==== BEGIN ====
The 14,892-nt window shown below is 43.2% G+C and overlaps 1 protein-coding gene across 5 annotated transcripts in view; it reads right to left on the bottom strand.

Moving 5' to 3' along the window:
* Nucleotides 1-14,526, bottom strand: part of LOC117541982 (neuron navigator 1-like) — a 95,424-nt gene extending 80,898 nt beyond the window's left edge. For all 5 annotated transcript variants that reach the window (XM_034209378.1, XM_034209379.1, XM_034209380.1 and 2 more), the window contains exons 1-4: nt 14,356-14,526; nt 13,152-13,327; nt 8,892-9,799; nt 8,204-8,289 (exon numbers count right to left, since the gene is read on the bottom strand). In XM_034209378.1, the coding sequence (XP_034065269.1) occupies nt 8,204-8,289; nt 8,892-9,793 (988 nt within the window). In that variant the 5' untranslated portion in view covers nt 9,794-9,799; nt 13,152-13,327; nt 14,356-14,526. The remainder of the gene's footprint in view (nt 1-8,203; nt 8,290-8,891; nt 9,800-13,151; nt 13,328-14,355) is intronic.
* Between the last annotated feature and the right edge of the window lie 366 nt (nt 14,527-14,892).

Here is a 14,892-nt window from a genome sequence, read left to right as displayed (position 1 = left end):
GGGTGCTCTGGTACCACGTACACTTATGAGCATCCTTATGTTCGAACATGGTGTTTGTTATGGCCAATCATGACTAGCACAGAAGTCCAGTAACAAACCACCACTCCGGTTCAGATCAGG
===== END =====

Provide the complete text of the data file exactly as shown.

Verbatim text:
The 14,892-nt window shown below is 43.2% G+C and overlaps 1 protein-coding gene across 5 annotated transcripts in view; it reads right to left on the bottom strand.

Moving 5' to 3' along the window:
* Nucleotides 1-14,526, bottom strand: part of LOC117541982 (neuron navigator 1-like) — a 95,424-nt gene extending 80,898 nt beyond the window's left edge. For all 5 annotated transcript variants that reach the window (XM_034209378.1, XM_034209379.1, XM_034209380.1 and 2 more), the window contains exons 1-4: nt 14,356-14,526; nt 13,152-13,327; nt 8,892-9,799; nt 8,204-8,289 (exon numbers count right to left, since the gene is read on the bottom strand). In XM_034209378.1, the coding sequence (XP_034065269.1) occupies nt 8,204-8,289; nt 8,892-9,793 (988 nt within the window). In that variant the 5' untranslated portion in view covers nt 9,794-9,799; nt 13,152-13,327; nt 14,356-14,526. The remainder of the gene's footprint in view (nt 1-8,203; nt 8,290-8,891; nt 9,800-13,151; nt 13,328-14,355) is intronic.
* Between the last annotated feature and the right edge of the window lie 366 nt (nt 14,527-14,892).

Here is a 14,892-nt window from a genome sequence, read left to right as displayed (position 1 = left end):
GGGTGCTCTGGTACCACGTACACTTATGAGCATCCTTATGTTCGAACATGGTGTTTGTTATGGCCAATCATGACTAGCACAGAAGTCCAGTAACAAACCACCACTCCGGTTCAGATCAGG